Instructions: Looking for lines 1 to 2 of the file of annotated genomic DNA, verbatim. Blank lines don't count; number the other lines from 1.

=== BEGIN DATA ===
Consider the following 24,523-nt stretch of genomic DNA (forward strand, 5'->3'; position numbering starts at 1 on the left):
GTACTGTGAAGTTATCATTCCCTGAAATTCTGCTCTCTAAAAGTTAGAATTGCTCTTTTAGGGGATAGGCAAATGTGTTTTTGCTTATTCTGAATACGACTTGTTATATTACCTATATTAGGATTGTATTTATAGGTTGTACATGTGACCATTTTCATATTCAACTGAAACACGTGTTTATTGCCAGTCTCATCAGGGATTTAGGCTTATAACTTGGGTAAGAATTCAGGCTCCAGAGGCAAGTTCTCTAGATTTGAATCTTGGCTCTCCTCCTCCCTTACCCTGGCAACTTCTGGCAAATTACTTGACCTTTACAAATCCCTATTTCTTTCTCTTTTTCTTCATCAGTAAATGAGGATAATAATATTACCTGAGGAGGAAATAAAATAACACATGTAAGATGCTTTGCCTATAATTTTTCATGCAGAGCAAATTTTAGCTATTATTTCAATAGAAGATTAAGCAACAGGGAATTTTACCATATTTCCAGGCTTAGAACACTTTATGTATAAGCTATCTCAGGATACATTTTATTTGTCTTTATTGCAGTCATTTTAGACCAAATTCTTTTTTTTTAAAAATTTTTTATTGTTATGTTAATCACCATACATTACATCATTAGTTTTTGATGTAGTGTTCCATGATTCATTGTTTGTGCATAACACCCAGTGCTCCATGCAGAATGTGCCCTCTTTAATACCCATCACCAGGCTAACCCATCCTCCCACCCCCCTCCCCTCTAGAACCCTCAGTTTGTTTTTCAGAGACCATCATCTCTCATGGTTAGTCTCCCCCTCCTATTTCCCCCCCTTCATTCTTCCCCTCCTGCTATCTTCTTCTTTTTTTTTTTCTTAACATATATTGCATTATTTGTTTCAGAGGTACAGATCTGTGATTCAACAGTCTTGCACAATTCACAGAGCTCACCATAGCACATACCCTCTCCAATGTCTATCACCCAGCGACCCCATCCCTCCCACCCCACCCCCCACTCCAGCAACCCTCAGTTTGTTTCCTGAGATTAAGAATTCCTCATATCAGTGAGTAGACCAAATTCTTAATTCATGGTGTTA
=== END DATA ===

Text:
Consider the following 24,523-nt stretch of genomic DNA (forward strand, 5'->3'; position numbering starts at 1 on the left):
GTACTGTGAAGTTATCATTCCCTGAAATTCTGCTCTCTAAAAGTTAGAATTGCTCTTTTAGGGGATAGGCAAATGTGTTTTTGCTTATTCTGAATACGACTTGTTATATTACCTATATTAGGATTGTATTTATAGGTTGTACATGTGACCATTTTCATATTCAACTGAAACACGTGTTTATTGCCAGTCTCATCAGGGATTTAGGCTTATAACTTGGGTAAGAATTCAGGCTCCAGAGGCAAGTTCTCTAGATTTGAATCTTGGCTCTCCTCCTCCCTTACCCTGGCAACTTCTGGCAAATTACTTGACCTTTACAAATCCCTATTTCTTTCTCTTTTTCTTCATCAGTAAATGAGGATAATAATATTACCTGAGGAGGAAATAAAATAACACATGTAAGATGCTTTGCCTATAATTTTTCATGCAGAGCAAATTTTAGCTATTATTTCAATAGAAGATTAAGCAACAGGGAATTTTACCATATTTCCAGGCTTAGAACACTTTATGTATAAGCTATCTCAGGATACATTTTATTTGTCTTTATTGCAGTCATTTTAGACCAAATTCTTTTTTTTTAAAAATTTTTTATTGTTATGTTAATCACCATACATTACATCATTAGTTTTTGATGTAGTGTTCCATGATTCATTGTTTGTGCATAACACCCAGTGCTCCATGCAGAATGTGCCCTCTTTAATACCCATCACCAGGCTAACCCATCCTCCCACCCCCCTCCCCTCTAGAACCCTCAGTTTGTTTTTCAGAGACCATCATCTCTCATGGTTAGTCTCCCCCTCCTATTTCCCCCCCTTCATTCTTCCCCTCCTGCTATCTTCTTCTTTTTTTTTTTCTTAACATATATTGCATTATTTGTTTCAGAGGTACAGATCTGTGATTCAACAGTCTTGCACAATTCACAGAGCTCACCATAGCACATACCCTCTCCAATGTCTATCACCCAGCGACCCCATCCCTCCCACCCCACCCCCCACTCCAGCAACCCTCAGTTTGTTTCCTGAGATTAAGAATTCCTCATATCAGTGAGTAGACCAAATTCTTAATTCATGGTGTTA